• To establish a regulatory framework for TM and further take appropriate steps to strengthen the national capacities ensuring the quality, safety and effectiveness of TM.

In addition to above mentioned key objectives, this landmark collaboration seeks to further strengthen India’s position in becoming a leader in the global health. It is further expected that this collaboration shall enable:14

  • Development of the WHO publication on the basic terminologies for TM & CM;
  • Establishment of a database for global TM & CM practitioners;
  • Establishing a network of international regulatory cooperation for TM & CM practices, “for preserving, protecting and promoting the bio-resources, traditional medicine and folklore knowledge related with these systems.”15; and
  • The inclusion of Ayurveda and Unani in the International Classification of Diseases and International Classification of Health interventions.16

ANALYZING THE TM GROWTH PROSPECT

Signing of the PCA with WHO, has lead to recognition of India’s rich conventional experience in the expansion and governance of TM. It is expected to pave the way for India’s long-term collaboration with the WHO in fostering the global promotion and integration of AYUSH systems of medicine, through the inclusion of Ayurveda and Unani in the International Classification of Diseases and the International Classification of Health Interventions.17 The initiative has been taken in alignment with the WHO TM strategy 2014-2023.18

Further, India has already begun taking preliminary steps reflecting its commitment towards the PCA. These steps include:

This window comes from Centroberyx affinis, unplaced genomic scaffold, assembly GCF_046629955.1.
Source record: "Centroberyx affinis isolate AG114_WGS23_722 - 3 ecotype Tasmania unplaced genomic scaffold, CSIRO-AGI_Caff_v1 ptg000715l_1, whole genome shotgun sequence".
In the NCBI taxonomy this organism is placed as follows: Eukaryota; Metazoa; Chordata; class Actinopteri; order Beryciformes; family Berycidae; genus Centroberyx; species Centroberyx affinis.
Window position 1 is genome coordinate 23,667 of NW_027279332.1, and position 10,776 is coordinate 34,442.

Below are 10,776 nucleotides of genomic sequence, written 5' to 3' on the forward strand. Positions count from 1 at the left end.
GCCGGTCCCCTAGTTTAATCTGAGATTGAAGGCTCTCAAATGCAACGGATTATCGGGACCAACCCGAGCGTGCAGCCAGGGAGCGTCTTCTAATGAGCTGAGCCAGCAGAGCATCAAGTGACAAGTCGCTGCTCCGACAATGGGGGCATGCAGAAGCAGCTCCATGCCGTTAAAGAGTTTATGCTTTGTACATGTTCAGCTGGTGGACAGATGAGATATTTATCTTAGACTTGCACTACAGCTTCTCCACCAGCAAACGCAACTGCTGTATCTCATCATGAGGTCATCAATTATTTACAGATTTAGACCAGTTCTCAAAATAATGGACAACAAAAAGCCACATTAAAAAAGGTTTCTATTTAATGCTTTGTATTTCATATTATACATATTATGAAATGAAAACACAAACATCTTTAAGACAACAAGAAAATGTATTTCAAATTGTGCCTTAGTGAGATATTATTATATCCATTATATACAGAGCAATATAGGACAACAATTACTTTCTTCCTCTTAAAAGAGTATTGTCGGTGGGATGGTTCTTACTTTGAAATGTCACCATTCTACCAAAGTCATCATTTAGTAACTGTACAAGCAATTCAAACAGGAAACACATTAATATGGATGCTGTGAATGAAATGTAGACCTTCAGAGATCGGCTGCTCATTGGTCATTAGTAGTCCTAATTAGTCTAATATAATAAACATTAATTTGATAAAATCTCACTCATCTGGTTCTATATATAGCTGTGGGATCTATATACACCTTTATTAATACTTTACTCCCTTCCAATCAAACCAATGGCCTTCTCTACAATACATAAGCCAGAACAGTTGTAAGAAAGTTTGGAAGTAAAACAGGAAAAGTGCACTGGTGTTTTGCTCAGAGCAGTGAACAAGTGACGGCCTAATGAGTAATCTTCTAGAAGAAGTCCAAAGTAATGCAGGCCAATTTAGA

• Dedicating itself to the technical and financial support of WHO; and
  • Proposing to provide $0.97 million (Rs.6.45 crores) against staggered outcomes to the United Nations’ Health Agency for the duration of the agreement i.e. till December 2020.19

The AYUSH Ministry is already in the process of streamlining quality in alternative systems of medicine. To further safeguard the credibility of knowledge and skills of yoga experts and professionals, a scheme for voluntary certification was launched in collaboration with the Quality Council of India.20 The scheme aims towards promotion of authentic yoga as a preventive, rehabilitative and health-promoting drugless therapy and certifying the competence level of yoga professionals, which would further facilitate their deployment within and outside the country.21

There is an augmented desire among countries around the world to bolster their medicinal systems22, which is evident from the fact that the number of WHO member states has exponentially increased from 25 to 194 from 1999 to 2015.23 Such collaborations have further allowed different countries to understand and assess TM systems in other countries and further enhance them by incorporating more scientific inputs from both sides. India has already commenced its dialogues with US on collaboration in TM.24

Having said that, the PCA agreement is a striking achievement, as it allows the world to embrace AYUSH systems.  The step enables mainstreaming AYUSH systems in patient health care across the globe. It certainly marks the underpinning progression towards many more such long-term collaborations with the WHO and a move that shall facilitate international acceptability and branding of AYUSH systems and increase awareness regarding its medicine, skill development, workshops, publications advocacy and dissemination of information amongst the Member States.